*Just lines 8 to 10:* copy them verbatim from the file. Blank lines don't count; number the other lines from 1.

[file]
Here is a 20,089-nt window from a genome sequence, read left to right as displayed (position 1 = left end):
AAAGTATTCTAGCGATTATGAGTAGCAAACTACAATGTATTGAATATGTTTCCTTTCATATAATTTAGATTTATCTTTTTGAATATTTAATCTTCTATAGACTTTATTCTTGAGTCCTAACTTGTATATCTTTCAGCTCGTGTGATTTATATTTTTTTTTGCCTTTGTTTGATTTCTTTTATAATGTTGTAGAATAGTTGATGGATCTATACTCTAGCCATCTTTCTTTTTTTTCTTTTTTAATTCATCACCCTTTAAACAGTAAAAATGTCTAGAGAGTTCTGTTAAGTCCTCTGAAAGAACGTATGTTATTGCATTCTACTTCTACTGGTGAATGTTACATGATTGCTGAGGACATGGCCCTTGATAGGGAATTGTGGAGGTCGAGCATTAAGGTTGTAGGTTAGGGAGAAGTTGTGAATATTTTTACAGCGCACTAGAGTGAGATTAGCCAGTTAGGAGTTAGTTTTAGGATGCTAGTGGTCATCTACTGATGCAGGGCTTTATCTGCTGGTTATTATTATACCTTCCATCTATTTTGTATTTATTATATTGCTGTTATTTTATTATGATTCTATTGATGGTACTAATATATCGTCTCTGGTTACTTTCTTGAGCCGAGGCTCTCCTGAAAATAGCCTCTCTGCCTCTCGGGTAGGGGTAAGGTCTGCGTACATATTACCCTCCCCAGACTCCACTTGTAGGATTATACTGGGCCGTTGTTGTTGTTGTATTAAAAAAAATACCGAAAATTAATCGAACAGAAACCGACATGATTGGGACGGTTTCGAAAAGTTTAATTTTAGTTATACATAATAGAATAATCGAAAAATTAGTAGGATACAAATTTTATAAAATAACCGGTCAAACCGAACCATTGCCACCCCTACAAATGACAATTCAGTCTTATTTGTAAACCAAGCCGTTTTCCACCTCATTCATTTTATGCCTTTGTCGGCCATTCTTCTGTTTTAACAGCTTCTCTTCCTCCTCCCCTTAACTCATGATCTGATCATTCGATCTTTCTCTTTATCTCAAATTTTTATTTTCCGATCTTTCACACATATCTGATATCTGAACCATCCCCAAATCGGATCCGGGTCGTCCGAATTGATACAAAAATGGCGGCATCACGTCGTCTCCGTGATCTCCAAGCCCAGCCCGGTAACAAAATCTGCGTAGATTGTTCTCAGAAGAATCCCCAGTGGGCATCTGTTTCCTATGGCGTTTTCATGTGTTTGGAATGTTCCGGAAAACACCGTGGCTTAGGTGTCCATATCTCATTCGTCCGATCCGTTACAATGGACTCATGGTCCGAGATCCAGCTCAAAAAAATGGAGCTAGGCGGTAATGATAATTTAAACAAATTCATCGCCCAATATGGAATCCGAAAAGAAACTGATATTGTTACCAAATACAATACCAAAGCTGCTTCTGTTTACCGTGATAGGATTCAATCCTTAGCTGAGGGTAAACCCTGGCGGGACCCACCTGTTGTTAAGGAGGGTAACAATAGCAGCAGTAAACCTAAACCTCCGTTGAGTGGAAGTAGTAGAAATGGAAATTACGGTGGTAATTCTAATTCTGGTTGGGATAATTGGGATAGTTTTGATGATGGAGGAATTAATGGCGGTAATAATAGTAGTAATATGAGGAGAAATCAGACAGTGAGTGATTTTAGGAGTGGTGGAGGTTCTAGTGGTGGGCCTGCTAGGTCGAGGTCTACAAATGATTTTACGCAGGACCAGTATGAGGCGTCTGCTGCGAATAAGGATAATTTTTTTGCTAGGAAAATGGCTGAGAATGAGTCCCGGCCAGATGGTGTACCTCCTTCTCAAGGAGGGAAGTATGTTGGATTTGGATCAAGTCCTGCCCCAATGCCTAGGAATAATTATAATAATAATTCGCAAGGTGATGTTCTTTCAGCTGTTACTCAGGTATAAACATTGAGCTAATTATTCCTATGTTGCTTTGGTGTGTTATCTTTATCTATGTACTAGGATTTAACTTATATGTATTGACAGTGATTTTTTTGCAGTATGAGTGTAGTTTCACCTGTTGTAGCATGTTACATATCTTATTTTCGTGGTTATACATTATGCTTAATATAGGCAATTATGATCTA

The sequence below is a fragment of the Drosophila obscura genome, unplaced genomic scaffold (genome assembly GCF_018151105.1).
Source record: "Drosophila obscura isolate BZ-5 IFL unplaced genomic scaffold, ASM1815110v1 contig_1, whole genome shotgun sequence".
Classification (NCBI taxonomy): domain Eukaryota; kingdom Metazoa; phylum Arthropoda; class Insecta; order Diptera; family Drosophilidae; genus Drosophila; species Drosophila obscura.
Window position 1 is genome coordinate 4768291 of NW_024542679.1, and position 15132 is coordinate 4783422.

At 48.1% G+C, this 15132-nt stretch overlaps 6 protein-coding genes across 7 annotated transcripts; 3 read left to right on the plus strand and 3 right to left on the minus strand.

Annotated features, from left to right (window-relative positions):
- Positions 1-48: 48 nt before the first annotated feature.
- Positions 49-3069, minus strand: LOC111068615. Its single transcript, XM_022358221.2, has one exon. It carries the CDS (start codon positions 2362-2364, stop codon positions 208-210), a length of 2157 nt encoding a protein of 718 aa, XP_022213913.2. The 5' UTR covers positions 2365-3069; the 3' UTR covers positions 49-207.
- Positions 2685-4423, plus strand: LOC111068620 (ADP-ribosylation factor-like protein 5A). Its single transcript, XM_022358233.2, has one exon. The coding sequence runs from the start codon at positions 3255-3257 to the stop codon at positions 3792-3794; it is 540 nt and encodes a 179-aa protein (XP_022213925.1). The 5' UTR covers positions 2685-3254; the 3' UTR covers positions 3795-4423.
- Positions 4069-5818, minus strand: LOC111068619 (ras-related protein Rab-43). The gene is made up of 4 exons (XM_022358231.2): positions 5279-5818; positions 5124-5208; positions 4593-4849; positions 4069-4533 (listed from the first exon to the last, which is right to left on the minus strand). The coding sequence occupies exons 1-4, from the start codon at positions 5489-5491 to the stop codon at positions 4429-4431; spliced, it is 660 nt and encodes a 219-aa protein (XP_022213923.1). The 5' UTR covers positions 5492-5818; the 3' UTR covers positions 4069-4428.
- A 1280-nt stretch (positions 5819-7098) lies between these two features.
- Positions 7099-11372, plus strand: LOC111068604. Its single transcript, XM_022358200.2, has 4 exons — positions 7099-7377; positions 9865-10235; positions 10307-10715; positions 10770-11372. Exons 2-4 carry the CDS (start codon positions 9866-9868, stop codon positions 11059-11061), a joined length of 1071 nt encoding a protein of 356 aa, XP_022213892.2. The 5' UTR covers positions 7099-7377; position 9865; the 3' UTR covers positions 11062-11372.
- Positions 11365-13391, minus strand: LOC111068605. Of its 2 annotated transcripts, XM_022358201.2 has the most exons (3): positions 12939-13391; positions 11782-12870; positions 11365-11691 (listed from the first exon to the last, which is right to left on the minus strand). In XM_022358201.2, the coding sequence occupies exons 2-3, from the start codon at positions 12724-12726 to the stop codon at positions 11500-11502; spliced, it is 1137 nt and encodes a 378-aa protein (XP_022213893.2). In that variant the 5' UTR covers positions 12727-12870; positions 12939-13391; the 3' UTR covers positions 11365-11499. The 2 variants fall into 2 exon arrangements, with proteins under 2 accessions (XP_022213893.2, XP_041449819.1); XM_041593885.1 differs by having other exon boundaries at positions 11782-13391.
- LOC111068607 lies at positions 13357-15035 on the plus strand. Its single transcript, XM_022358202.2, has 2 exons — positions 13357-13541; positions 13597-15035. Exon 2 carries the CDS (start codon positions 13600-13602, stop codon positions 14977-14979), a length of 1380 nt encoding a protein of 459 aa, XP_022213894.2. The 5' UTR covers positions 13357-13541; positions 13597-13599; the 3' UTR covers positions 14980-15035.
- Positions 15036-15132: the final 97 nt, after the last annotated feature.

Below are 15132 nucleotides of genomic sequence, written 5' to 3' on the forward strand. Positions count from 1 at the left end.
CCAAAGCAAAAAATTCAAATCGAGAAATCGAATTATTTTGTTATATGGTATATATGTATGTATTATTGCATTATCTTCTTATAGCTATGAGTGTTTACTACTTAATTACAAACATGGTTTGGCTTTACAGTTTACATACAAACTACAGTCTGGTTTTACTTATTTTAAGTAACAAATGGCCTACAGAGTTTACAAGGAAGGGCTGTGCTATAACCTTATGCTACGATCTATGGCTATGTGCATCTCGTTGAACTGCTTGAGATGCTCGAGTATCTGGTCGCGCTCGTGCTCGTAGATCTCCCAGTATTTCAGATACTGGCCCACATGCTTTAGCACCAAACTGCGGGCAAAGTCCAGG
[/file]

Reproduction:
Annotated features, from left to right (window-relative positions):
- Positions 1-48: 48 nt before the first annotated feature.
- Positions 49-3069, minus strand: LOC111068615. Its single transcript, XM_022358221.2, has one exon. It carries the CDS (start codon positions 2362-2364, stop codon positions 208-210), a length of 2157 nt encoding a protein of 718 aa, XP_022213913.2. The 5' UTR covers positions 2365-3069; the 3' UTR covers positions 49-207.